Ditch Shell

Extinction Rebellion activists in Scotland have targeted Shell. 

Dear Sir Ian Blatchford: Scientists for Extinction Rebellion send open letter to the Science Museum Group calling for an end to Shell sponsorship.

Leading cultural institutions have realised that, given the urgency of the climate emergency, it is now completely unacceptable to be associated with the very companies that have fought to delay climate action for decades.

 As a community of scientists working across many different disciplines, we are passionate about passing on the wonders of science to future generations. Many of us were inspired as children by eye-opening experiences at the Science Museum. We truly believe it is world-class. One of the most significant and inclusive aspects is that free entry allows access to anyone. In short, we love the Science Museum.

After a year of a pandemic and with two major COP summits on the horizon, we are excited to see the museum reopen with a landmark exhibition on the climate emergency and what to do about it. But it is with great disappointment that we see the museum would allow its reputation to be tarnished by allowing this exhibit to be sponsored by Royal Dutch Shell.

Despite Shell knowing about climate change for decades, Shell has a long history of spreading cynical misinformation [1]. Shell has funded groups such as the Heartland Institute and the American Legislative Exchange Council that deliberately cast doubt on the science of climate change [2].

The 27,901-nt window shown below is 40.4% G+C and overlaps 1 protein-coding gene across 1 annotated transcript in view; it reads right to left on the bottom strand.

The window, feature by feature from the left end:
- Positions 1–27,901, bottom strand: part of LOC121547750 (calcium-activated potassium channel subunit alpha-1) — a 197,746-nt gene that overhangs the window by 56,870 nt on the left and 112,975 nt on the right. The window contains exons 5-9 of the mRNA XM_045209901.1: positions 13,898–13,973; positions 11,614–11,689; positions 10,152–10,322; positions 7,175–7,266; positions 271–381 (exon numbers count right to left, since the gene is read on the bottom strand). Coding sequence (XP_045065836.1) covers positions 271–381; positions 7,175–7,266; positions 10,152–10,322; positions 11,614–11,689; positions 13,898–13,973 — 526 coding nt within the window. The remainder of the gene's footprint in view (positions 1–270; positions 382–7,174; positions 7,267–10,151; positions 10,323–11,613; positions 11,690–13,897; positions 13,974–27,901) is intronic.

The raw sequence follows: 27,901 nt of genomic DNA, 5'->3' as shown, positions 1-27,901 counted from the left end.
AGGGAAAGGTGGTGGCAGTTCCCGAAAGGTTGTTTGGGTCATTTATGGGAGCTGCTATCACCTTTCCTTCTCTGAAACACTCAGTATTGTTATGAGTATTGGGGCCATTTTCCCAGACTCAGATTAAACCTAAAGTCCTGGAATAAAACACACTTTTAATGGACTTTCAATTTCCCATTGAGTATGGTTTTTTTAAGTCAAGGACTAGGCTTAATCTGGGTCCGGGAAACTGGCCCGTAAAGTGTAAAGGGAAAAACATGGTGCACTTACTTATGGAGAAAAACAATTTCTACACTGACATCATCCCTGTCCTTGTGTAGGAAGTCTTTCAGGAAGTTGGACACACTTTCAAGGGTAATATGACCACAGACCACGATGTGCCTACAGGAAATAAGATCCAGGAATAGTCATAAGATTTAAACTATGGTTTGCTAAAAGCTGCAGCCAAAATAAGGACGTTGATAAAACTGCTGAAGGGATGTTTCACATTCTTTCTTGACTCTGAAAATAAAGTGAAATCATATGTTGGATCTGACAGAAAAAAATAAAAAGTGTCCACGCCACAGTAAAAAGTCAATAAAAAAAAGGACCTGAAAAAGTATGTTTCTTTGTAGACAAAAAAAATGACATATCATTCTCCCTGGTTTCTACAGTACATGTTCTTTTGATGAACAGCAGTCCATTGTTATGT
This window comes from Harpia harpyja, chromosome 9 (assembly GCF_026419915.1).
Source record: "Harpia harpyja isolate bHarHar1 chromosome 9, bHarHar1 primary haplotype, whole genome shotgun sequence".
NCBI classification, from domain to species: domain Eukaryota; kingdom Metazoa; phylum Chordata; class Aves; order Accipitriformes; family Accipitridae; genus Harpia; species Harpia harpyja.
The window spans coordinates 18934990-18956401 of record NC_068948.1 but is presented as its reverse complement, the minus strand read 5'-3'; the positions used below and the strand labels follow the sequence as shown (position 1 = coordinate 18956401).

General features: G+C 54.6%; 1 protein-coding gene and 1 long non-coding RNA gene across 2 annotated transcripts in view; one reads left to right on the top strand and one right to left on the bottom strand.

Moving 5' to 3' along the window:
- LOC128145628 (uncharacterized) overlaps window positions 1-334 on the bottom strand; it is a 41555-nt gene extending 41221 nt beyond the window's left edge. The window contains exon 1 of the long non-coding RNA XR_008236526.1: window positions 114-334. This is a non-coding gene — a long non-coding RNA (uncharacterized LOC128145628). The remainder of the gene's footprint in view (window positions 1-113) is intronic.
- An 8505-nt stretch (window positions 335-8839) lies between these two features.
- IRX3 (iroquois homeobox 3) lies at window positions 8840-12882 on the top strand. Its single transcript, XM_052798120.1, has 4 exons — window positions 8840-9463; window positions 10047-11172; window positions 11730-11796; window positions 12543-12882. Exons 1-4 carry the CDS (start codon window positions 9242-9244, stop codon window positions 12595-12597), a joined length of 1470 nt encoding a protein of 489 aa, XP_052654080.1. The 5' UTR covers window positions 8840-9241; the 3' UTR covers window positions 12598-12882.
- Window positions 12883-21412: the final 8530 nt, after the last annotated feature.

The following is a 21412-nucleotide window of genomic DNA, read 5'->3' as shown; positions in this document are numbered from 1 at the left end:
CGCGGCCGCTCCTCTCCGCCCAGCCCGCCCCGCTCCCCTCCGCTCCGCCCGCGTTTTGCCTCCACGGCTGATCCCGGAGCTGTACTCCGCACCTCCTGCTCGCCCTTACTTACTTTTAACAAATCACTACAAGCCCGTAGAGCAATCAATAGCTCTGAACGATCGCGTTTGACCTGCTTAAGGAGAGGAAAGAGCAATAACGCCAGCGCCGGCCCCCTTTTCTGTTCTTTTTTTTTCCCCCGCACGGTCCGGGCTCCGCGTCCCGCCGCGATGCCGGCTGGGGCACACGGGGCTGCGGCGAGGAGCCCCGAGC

They continue to back at least eight groups that lobby against climate regulation, which they failed to disclose in transparency reports [3]. Since the Paris agreement, Shell and the other four largest oil and gas companies invested over $1 billion on narrative capture and lobbying [4]. These tactics have been part of an effective campaign to poison climate discourse and delay effective action [5].

Partnering with a company with such an extensive track record in funding the corruption of science is completely inappropriate for an institution that aims to promote it.

Over the course of decades, Shell has been responsible for repeated oil spills and appalling abuses of human rights [6]. In the Niger Delta, they have contaminated the land and groundwater in a region home to a million people [7]. Despite legal action that continues to this day, Shell has largely avoided cleaning up after itself [8]. Shell are making a mockery of existing international regulation by recording 40 percent of their total profits in tax havens [9]. Given this track-record, why on earth would we expect them to clean their CO2 pollution out of the atmosphere?

Shell plans to maintain considerable production of oil and increase production of natural gas by 20 percent in the coming decades. In all of their scenarios, burning of fossil fuels continues through the 21st century [10]. Between 2018 and 2020, Shell invested over 90 percent of their capital in fossil fuels, with only 3-5 percent in renewable energy [11]. The Transition Pathway Initiative, of which the Science Museum Group is a member, reported that Shell’s business plans are not in line with limiting warming to 2°C [12]. Shell’s willful failure to respond to the climate crisis is currently the subject of a trial at The Hague [13].